An edited version of this paper appears in issue 123 of ‘Urban Design‘, the Journal of the Urban Design Group.
The concept of Neighbourhood Planning was launched by the Government to much fanfare at the end of 2010. It was to signal a brave new dawn for planning, providing a very real opportunity to deliver meaningful change at a local level. Indeed, it was to provide an opportunity for local residents and groups to actually lead the plan-making process. Many early commentators suggested that localism would be no more than a charter for Nimbyism. That certainly wasn’t Government’s intention. They saw it as a way of helping to deliver growth and development. As Greg Clark MP put it:
“When people know that they will get proper support to cope with the demands of new development; when they have a proper say over what new homes will look like; and when they can influence where those homes go, they have reasons to say “yes” to growth”.
Now more than a year on and with the Localism Act about to be rolled out in full, what has actually happened? In early 2011, applications were invited from CLG for a dozen or so Neighbourhood Planning Vanguards, who were to test the new approach before the Localism Bill became enacted. The Vanguards quickly became rebranded as the Frontrunners and expanded in number from a dozen to 208 through five bidding rounds, each receiving £20,000 in funding.
With the Localism Bill becoming an Act in November 2011, and with relevant parts of that being rolled out in April this year, it is perhaps a good time to see where we are and what lessons, if any, have been learnt and can be learned from the first year of Neighbourhood Planning, and, for the purposes of this article, is there a role for urban design in the process?
IS IT A NEW DAWN?
Is Neighbourhood Planning actually the new dawn we were led to believe? The answer has to be both yes and no. Locally driven and responsive plans have been embedded in the plan-making system since 1947. In the third reading of the Town & Country Planning Bill, 1947, Lord Silkin wrote:
“It is not merely landowners in the area who are affected or even business interests. Too often in the past the objections of a noisy minority have been allowed to drown the voices of other people vitally affected. These too must have their say, and when they have had it, the provisional plan may need a good deal of alteration, but it will be all the better for that since it will reflect actual needs democratically expressed. In the past, plans have been too much the plans of officials and not the plans of individuals, but I hope we are going to stop that.”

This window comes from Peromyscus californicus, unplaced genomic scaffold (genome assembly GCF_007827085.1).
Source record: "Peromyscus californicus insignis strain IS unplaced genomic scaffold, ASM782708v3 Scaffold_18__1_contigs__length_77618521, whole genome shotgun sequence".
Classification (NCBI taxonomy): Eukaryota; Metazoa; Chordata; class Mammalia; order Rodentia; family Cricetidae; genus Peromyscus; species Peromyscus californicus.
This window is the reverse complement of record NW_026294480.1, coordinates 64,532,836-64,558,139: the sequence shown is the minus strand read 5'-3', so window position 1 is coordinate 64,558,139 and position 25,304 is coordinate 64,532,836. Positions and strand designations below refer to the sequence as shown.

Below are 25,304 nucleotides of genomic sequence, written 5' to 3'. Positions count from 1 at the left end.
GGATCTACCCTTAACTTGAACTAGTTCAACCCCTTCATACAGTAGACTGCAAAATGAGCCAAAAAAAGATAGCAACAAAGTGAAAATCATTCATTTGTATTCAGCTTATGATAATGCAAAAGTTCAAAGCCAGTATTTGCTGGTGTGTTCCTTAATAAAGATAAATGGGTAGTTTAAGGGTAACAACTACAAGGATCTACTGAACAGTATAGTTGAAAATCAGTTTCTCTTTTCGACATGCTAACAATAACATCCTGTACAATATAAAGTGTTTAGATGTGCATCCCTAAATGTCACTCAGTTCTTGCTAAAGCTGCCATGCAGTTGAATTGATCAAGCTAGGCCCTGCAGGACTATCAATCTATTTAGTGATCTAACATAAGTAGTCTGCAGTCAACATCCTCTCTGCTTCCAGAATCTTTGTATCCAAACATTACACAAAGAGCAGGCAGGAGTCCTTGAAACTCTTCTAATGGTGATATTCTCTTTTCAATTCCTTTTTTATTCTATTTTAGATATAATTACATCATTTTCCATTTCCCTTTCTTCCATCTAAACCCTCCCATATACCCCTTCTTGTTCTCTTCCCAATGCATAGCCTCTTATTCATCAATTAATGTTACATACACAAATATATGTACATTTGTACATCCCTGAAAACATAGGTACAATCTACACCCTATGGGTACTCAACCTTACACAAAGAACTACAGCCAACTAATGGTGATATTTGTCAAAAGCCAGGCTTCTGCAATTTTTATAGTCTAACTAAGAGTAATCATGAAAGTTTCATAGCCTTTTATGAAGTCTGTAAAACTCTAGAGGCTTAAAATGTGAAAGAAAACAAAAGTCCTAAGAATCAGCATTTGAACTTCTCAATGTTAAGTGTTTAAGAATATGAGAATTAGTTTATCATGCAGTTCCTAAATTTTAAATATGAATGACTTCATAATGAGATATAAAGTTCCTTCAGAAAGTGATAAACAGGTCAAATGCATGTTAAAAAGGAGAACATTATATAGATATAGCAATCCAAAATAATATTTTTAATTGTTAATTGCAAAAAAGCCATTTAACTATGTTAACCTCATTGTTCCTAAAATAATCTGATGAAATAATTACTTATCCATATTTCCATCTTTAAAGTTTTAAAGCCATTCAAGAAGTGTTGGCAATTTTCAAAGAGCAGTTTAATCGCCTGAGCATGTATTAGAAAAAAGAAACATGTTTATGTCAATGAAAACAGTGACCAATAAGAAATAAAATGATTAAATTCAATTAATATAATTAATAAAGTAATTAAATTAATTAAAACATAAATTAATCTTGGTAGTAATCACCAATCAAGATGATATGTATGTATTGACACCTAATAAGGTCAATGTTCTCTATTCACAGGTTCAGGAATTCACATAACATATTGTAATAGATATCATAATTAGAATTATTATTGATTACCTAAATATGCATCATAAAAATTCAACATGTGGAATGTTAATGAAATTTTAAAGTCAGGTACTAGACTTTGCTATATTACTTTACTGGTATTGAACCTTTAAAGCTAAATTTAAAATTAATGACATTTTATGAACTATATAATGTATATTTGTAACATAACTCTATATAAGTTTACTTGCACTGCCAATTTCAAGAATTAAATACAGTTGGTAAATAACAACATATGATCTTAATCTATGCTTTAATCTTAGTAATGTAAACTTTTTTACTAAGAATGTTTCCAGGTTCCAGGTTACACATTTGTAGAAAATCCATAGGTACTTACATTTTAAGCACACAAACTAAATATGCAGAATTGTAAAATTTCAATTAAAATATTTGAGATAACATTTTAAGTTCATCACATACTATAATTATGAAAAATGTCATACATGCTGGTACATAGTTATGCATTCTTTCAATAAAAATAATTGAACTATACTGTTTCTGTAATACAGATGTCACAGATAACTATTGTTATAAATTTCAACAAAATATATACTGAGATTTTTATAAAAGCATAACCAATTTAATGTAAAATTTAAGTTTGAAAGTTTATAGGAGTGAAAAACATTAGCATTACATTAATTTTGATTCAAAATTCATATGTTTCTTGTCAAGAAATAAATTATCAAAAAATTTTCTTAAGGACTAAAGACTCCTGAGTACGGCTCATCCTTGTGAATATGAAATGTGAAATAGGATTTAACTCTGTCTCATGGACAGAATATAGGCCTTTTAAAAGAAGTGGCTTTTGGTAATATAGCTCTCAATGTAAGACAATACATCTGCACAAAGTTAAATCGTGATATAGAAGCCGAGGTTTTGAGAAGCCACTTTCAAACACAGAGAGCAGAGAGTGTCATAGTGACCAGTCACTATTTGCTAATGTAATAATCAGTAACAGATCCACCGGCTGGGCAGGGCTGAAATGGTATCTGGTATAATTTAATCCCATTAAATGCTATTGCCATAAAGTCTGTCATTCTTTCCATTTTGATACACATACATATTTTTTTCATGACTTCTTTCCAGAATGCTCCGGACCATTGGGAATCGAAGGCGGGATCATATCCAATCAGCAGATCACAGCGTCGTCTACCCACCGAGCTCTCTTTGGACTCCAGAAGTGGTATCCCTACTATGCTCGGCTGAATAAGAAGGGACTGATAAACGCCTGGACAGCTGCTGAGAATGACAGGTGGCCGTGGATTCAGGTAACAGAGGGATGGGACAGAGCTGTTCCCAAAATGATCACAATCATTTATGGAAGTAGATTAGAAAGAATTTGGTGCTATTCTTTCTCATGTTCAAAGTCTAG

This aspiration has, to some degree, been taken forward by the many village plans, parish plans and community planning statements that have been prepared across the country. These provide a good basis for the production of Neighbourhood Plans. But perhaps the real difference between these and what is now proposed is that the Neighbourhood Plan will (if found ‘sound’) form part of the statutory development plan. The wishes of the community, as expressed through the Neighbourhood Plan, will thus now carry very real weight.
Here though is the challenge. For the Neighbourhood Plan to be adopted as part of the development plan, it needs to be robust and justified, it needs to have the support of the community and it needs to stand up to scrutiny at examination. And, before you even get going, you need the support of the local authority. So, how do you achieve all these things? What has been happening to date?
A Neighbourhood Plan can cover many things. It can (and perhaps should) include a vision of what the area should be in the future, it can include general principles and planning policies, identify development and opportunity sites, establish the scale and location of growth, and establish design parameters. It would seem there is plenty of scope for urban design here. But what is happening in practice?
Last year, SKM Colin Buchanan surveyed those applicants[i] who had successfully received funding from the first four waves of the Government’s Frontrunner programme. These first four waves account for 126 of the frontrunners. We had responses from 45, spread across the country, in towns and villages, parished and unparished areas. We received feedback on who the ‘neighbourhood planners’ are, how the plan is being funded, what challenges, or issues are being faced, and what lessons have been and can be learnt. Some of the key messages emerging from this were:
- The vast majority of frontrunner neighbourhood plans are being led by communities – only five of the 45 which responded were local authority led. So, the ‘community’ is taking the opportunity forward.
- Many have spent time early in the process establishing effective governance, including involving local politicians. Many groups have a head start in this and are able to make use of groups and forums, their outreach, governance structures and any community-led plans previously prepared. They are an excellent basis for taking the process forward. The findings of the work to date also suggest that project plans and terms of reference for the Forum or Steering Group should be established at the outset. Strong leaders should be identified and the groups leading the process should try and involve all, including business and developers.